A person with low self-esteem will have a picture of herself that is small and unattractive. A person who is afraid of cats will have representations of cats in her mind with certain qualities magnified and blown out of proportion. A very ambitious person will have certain positive qualities magnified in order to motivate herself.
If we can discover how the client has a certain subject represented for herself, then we can also change it, rearrange it, or improve it. If we find out how she does things, then we can also expand her repertoire and make her do other things well.
People don't just do what they do because of abstract ideas. They structure their internal reality in very specific ways in order to create the behavior they have. If they want it to change, we need to change the specific realities they use. Just talking generally and abstractly about it is not necessarily going to make a difference. We need to change their perceptions in order to create real change.
Most people are not much in touch with their internal perceptions. When you ask what is going on, you are most likely to get generalized frozen ideas, without specification of what they really relate to. You need to put the person's attention on specific perceptions in order to get what is really there.
The importance of getting people in touch with their perceptions can not be stressed enough. It is the foundation of most effective techniques. We aren't just processing vague ideas. We are dealing with realities. In particular, the realities we work through are the realities people have created in their own inner universe. Those realities consist just as much of tangible, demonstrable perceptions as the outer world does. Getting in touch with those perceptions and taking charge of them is the key to what we are doing for people.
If you do nothing else, find out how your clients perceive the realities in their lives. The time spent on identifying the specifics of those perceptions is very well spent.
"Depression" is an abstract idea, it doesn't in itself tell us anything, unless we know what it refers to. If we find out that it refers to a feeling that the client has in her chest, that is heavy, vibrating, and cold, then we are getting somewhere.
Feelings are often what is most unreal to many westerners. Most people will talk about pseudo-feelings or secondary feelings, but need to be cornered to come up with their actual perceptions. "Sadness", "nervousness", "hope", "accomplishment", "failure" are all pseudo feelings. We don't know what they refer to before we elicit the specifics.
Often the language a person uses will reveal the perceptions behind it. When somebody says that she is "torn" or "stuck", that is probably true. If her life is a "fog" or she "sees something clearly", then that is probably so. If she has the future "ahead of her" and she puts experiences "behind her" that is probably exactly what she is doing. If something "rings a bell" or she "tells herself" something, that might very be literally what she is doing. Listen to what your clients say, they will often tell you what you need to know.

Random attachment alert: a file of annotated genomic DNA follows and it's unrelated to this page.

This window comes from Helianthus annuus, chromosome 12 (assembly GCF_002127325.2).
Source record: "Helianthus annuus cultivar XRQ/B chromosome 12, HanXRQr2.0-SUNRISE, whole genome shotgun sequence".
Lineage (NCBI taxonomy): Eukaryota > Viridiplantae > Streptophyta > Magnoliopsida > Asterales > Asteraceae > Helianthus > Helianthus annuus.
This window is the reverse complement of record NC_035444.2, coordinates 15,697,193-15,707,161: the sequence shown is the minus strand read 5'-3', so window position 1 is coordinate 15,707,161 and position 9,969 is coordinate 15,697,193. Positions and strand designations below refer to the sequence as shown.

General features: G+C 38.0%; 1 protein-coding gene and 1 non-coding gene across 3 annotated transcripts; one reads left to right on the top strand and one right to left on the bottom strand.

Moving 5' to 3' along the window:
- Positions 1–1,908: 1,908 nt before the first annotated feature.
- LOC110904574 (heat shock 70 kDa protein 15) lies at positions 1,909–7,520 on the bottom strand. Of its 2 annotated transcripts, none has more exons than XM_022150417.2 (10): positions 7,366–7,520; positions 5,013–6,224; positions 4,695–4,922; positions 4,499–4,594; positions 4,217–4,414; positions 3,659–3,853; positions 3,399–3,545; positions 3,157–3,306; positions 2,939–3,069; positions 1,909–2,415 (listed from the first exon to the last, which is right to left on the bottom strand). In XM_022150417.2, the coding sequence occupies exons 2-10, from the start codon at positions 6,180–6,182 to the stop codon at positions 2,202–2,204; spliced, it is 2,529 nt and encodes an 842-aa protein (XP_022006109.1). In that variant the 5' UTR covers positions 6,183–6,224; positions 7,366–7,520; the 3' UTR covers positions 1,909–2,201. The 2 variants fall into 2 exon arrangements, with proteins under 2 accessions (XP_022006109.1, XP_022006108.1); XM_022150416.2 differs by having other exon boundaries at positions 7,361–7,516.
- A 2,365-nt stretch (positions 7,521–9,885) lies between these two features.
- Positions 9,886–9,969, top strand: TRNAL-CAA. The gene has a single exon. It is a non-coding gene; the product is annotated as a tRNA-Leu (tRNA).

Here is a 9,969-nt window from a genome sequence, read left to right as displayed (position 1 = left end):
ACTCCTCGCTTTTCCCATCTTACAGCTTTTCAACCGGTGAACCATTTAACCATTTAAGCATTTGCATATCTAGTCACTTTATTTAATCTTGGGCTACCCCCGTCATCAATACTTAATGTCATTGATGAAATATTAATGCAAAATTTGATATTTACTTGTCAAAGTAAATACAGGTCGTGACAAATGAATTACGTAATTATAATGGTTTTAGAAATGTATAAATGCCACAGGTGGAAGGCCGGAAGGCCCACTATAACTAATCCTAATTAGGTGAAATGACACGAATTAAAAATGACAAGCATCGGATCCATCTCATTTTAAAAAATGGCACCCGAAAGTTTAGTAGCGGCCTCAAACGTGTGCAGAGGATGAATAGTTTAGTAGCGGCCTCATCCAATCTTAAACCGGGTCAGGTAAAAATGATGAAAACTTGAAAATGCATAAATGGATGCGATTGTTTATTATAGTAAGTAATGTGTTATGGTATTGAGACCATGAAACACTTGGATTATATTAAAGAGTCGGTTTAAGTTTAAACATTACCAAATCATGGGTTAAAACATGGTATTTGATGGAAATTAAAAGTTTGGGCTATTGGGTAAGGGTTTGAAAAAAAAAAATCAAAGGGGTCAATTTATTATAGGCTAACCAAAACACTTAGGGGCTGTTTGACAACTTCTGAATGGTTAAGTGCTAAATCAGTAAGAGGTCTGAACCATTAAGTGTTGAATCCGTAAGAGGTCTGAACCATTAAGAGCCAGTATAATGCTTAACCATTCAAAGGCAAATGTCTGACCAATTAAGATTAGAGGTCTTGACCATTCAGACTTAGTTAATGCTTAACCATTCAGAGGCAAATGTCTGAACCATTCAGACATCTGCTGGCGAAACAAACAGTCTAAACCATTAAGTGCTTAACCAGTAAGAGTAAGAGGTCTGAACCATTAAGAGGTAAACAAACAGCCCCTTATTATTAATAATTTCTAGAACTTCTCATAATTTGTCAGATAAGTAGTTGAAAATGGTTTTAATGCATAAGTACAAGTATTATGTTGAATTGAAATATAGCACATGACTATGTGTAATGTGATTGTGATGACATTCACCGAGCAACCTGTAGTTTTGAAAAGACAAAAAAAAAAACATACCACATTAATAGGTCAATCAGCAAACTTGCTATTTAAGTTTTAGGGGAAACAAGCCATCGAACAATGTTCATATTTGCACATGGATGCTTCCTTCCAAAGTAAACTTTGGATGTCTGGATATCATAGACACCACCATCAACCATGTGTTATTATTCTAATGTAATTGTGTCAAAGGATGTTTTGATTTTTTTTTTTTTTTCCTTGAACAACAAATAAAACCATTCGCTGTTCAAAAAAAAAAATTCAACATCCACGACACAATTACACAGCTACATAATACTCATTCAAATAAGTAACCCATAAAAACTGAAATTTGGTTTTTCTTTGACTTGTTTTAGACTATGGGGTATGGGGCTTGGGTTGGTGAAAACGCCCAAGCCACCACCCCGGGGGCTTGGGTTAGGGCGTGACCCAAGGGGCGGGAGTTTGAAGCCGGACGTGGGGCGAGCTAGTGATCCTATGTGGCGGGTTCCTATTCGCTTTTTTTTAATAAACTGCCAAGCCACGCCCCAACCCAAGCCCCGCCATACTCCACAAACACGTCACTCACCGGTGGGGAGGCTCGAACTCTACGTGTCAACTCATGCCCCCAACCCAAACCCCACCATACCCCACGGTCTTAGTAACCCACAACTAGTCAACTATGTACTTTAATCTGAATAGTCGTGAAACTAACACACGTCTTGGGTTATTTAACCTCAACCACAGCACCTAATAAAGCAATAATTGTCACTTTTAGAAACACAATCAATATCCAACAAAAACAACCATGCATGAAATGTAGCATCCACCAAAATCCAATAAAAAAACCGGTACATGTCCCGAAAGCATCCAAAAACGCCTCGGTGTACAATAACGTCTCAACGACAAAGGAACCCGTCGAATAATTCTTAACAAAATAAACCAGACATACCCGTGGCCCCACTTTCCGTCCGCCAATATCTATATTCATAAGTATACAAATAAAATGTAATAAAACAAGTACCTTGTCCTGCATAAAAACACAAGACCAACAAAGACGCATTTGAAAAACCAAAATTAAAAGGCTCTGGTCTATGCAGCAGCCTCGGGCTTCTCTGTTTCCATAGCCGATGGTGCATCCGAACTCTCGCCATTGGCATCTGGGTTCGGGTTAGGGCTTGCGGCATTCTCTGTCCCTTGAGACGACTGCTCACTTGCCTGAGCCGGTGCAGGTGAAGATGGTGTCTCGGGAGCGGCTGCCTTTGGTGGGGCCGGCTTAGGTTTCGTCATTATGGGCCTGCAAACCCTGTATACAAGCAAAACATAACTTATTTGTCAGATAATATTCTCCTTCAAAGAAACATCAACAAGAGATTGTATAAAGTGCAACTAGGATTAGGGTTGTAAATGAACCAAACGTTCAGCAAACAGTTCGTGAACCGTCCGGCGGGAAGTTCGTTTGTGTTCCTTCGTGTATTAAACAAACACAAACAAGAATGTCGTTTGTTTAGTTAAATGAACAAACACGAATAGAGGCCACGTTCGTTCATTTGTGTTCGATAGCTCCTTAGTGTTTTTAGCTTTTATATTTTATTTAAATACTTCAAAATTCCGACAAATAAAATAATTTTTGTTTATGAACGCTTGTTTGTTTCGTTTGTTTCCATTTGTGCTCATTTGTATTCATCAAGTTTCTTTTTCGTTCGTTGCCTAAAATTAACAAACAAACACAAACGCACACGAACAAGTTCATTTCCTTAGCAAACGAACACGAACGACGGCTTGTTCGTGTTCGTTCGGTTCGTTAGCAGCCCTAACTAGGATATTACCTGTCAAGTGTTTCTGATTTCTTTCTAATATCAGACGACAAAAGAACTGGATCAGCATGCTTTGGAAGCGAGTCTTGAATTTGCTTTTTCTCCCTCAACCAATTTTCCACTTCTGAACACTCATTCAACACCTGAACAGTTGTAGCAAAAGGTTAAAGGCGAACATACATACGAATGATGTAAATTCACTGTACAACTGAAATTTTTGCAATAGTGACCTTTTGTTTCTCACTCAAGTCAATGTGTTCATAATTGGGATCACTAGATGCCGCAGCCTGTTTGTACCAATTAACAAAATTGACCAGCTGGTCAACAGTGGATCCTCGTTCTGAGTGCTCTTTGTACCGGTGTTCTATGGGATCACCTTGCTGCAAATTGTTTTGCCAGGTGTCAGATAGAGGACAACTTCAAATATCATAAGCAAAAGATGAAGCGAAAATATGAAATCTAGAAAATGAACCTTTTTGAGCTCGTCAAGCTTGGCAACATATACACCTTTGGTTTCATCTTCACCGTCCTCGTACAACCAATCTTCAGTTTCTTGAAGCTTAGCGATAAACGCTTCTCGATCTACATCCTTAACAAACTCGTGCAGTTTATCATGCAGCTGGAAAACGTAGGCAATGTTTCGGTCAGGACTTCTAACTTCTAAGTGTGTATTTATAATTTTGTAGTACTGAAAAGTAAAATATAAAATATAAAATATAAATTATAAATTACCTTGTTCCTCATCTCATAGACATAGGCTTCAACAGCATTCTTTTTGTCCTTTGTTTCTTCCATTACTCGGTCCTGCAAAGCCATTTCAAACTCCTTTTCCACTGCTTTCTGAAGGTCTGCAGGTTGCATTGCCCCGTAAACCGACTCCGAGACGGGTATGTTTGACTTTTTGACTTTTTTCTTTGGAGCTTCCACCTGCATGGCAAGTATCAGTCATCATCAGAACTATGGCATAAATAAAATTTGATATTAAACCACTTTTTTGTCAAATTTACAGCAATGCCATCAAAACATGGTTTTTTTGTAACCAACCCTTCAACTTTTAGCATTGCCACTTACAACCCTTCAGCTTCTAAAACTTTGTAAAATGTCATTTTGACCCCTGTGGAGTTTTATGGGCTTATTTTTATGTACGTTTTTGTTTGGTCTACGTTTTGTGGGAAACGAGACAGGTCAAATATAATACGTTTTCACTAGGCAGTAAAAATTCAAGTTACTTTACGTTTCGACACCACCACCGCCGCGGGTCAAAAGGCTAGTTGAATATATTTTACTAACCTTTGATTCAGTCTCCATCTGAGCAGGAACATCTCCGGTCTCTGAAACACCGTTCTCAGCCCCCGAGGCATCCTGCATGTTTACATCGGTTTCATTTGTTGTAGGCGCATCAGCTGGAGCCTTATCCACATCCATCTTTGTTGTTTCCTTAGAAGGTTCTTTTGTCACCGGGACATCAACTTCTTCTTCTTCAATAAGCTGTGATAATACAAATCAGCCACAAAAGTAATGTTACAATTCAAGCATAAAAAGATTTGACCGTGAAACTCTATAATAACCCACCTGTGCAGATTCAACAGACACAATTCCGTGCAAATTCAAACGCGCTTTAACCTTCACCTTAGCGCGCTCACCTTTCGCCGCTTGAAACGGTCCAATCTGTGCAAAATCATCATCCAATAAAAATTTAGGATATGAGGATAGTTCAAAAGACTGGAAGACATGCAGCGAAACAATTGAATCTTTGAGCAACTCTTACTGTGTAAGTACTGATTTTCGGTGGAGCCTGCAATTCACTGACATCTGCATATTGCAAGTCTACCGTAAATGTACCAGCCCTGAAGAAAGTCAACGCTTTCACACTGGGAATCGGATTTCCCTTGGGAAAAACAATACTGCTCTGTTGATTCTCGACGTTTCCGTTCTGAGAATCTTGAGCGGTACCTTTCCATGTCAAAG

The first step in perception processing is to gather the information about how the person has her reality structured. Be fluent in the different distinctions within the perceptual systems. Visual, auditory, kinesthetic, olfactory, gustatory, and all their many sub-divisions. Know the difference between abstractions and actual perceptions, and be sure to get the actual perceptions.
When you get the information about what is actually going on, it can lead in different directions. You can use the information as input to other types of techniques, such as re-experiencing of incidents. Or, you can work with the perceptions themselves. You can help the person change them around to something that works better. We would like the person to be in a position of having more choice and more resources in the way that she prefers. There are various techniques that change perceptions around in clever ways.
When you get the information about what is going on, you need to evaluate to what depth it needs to be processed. Sometimes the person just needs to change a mental circuit or habit into one that she would rather have and there is nothing more to it. But just as often there are valuable lessons and deeper gains to get from exploring the matter further, finding out why things are the way they are.
If the client is biting her nails, she might just need to change her mental habit into doing something else instead. There might not be a great learning associated with it. She might not have great traumas in her life that prompt her to bite her nails. There is probably some kind of intention connected with it, but we might quickly identify that, and set up another way of accomplishing the same.
If the client has a long-term body feeling, we would usually want to find out what it is about. We might not just want to change it into a different feeling right away and waste the chance of getting valuable insights into what is going on. Many body conditions contain messages that the person needs to receive and understand. Incident re-experiencing or some kind of gestalt processing works well in getting deep into an issue.
There is nothing inherently wrong about changing something quickly and directly. If the client feels bad and you get her to change her mind and feel good, and that actually works, great, that is perfectly valid. But often we can get more mileage out of it, and we can get more permanent change, if we discover more backup material and we learn something of more substance from it.